The People Pro

Training, Tips and Tools to Build Your Business and Balance Your Life!

My Photo
Location: Small town, Northern Wisconsin

Barbara is an author, speaker and psychotherapist in private practice. She provides keynote presentations and is a Certified Professional Speaker, a designation held by fewer than 8% of the speakers in the world. She has appeared on FOX, CNN, and CBS and is considered an expert in relationships.

Monday, November 06, 2006

POP-How to Make Your Business Stand Out in a Crowded Market

There is an old saying, “Be anything but boring.” Boring means not memorable; which translates into NO repeat business. Customers and colleagues must see your business as the premier resource in your field. Your business needs to be notable from competitors by product, brand, and customer service. If you are one of many, you will always be competing with others for business.

In a fascinating new book, POP-Stand Out In Any Crowd, author and award winning speaker, Sam Horn, shows you new ways to brainstorm, communicate ideas and connect with customers, clients and colleagues. It is packed with concrete ideas to break away from the pack and stand out in your field. A great tool for entrepreneurs, business people, and authors, it delivers fresh ideas, new inspiration, and techniques that work.

Horn describes the W9 Form: nine key questions to clarify your purpose; The Eureka Moment: why people love to discover the Next New Thing; and The Jerry Maguire Test: five secrets to crafting a message that gets people at hello. She shows you how to coin original phrases so you are the expert and sole “go-to” resource in your field. Some other ideas from Horn:

Think POP—Purposeful, Original and Pithy messages. People today are BB—they’re busy and bored. They have a hundred things competing for their attention and they have seen and heard it all—or at least, they think they have. Your message has to resonate in the first few seconds with people or they will tune you out. POP messages pleasantly surprise people and capture their favorable attention in 15 seconds or less.

The best way to corner a niche is to create a niche. And the best way to create a niche is to coin a word that belongs to you and you alone. That’s what Horn did with her book, Tongue Fu! (The verbal form of Kung Fu!) When you produce a trade-markable term, you don’t just have a clever title or phrase, you have the potential for a business empire.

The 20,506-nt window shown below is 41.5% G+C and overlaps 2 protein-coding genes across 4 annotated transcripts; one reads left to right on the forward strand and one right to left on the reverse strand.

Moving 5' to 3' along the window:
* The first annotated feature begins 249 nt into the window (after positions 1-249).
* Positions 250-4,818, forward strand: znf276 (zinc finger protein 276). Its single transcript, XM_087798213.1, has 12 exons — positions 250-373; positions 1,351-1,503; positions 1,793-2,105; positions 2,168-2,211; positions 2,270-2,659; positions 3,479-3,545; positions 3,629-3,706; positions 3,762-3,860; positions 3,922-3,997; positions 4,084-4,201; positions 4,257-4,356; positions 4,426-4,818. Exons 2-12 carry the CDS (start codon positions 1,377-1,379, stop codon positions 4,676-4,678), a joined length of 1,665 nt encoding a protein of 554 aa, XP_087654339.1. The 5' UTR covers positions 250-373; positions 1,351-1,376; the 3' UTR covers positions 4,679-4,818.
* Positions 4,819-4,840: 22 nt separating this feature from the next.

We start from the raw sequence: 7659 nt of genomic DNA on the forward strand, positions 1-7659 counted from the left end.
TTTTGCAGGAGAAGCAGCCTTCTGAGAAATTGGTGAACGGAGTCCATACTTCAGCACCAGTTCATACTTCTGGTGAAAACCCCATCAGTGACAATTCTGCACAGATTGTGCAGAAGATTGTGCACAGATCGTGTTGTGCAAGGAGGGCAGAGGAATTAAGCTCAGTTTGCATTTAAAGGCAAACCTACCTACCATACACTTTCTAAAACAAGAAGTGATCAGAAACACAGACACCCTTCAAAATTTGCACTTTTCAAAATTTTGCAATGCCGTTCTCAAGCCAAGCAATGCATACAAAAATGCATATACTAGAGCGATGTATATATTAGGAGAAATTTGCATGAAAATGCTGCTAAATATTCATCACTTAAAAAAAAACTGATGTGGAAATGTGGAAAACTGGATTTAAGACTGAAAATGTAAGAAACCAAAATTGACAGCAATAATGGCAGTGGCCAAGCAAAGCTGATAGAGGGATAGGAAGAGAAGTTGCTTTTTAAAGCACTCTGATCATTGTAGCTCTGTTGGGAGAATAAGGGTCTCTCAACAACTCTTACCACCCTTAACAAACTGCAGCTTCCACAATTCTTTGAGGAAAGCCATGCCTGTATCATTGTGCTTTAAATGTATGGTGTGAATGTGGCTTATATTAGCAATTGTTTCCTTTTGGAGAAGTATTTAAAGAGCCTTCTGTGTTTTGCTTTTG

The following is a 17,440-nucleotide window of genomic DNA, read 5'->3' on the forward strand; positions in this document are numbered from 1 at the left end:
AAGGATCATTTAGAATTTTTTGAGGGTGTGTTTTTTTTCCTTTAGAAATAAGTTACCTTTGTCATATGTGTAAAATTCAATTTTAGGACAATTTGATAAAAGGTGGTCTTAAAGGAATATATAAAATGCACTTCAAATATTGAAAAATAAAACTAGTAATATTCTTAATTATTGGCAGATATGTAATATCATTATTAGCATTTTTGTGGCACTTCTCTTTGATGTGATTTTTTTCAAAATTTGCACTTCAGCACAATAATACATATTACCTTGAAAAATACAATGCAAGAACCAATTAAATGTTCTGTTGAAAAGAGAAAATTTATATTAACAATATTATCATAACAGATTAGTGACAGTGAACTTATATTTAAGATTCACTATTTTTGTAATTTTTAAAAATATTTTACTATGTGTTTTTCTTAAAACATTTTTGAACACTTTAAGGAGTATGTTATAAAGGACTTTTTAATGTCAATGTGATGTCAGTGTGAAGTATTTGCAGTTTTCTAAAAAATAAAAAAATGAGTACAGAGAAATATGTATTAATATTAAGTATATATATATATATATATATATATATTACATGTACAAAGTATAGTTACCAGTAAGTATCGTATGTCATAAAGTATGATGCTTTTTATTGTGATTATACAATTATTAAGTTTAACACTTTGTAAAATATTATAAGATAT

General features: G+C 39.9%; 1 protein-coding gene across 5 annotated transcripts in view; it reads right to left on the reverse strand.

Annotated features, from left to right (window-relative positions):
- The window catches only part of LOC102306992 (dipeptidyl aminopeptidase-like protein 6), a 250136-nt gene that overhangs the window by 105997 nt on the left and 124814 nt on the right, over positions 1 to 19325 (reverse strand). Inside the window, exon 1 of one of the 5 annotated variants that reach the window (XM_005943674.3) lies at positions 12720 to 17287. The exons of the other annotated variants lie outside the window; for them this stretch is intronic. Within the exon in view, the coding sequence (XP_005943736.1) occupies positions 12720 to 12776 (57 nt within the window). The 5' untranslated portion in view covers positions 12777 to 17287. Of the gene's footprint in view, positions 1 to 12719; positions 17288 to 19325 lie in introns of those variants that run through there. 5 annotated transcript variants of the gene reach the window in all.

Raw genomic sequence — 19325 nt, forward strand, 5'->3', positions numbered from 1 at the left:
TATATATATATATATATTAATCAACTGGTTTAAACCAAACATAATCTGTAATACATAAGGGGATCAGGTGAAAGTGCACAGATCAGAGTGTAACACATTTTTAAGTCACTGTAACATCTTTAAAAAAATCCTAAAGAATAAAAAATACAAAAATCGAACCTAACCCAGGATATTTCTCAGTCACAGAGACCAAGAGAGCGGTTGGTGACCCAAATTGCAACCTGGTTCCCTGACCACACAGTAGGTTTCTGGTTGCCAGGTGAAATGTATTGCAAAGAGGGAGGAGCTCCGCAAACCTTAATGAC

Identify what stops you in your tracks. Keep your antennae up for what grabs your attention. If it stops you in your tracks, it will be noticed by others which set you apart from the pack. Example? A book on punctuation became an international bestseller last year because author Lynn Truss didn’t give it a yawn-inducing name. She titled it after the punch line of a joke—Eats, Shoots & Leaves: The Zero Tolerance Approach to Punctuation.

Don’t repeat cliché’s, re-arrange cliché’s. Trotting out tired expressions (such as, “It’s nice to be important, but it’s more important to be nice”) sends the message that we don’t have anything new to add to the discussion. They elicit a “so what?” response and many people will roll their eyes and tune out. Rearrange cliché’s to give them a fresh look. For example, a dog walking service called their business, DogOn Fitness: “We’re more than just a walk around the block!”

Aflac your business so they see what you’re saying. The Aflac insurance company had a difficult task, how to make people remember their name when it is basically just a string of letters. More importantly, why would people want to give their money to a firm when they don’t even know what the name means? Some brilliant marketing folks came up with the idea to equate Aflac with a duck. Now, because of their TV commercials and print ads featuring a duck quacking “Aflac,” the public associates that abstract business name with an adorable animal. Another insurance company did the same thing with similar success. What do you think of when you see the letters GEICO?

Put your slogan in a beat that is easy to repeat.
Craft your slogan or tagline to a distinctive rhythm that makes it stick in people’s brains, or even better, becomes a part of the popular culture. Remember the fast food commercials with the lady saying, “Where’s the beef?” It had s distinctive cadence that and became very popular. Most people still remember that phrase. Think of a more recent example with Verizon’s “Can you hear me now?” This trademark slogan has made its way into the popular culture. Do people remember your tagline?

For more ideas to make your business POP, check out Remember, if you are not the lead dog, all the scenery looks the same.

Receive Barb's Free E-mail newsletter! Sign up at

Copyright 2006 by Barbara Bartlein. All rights reserved.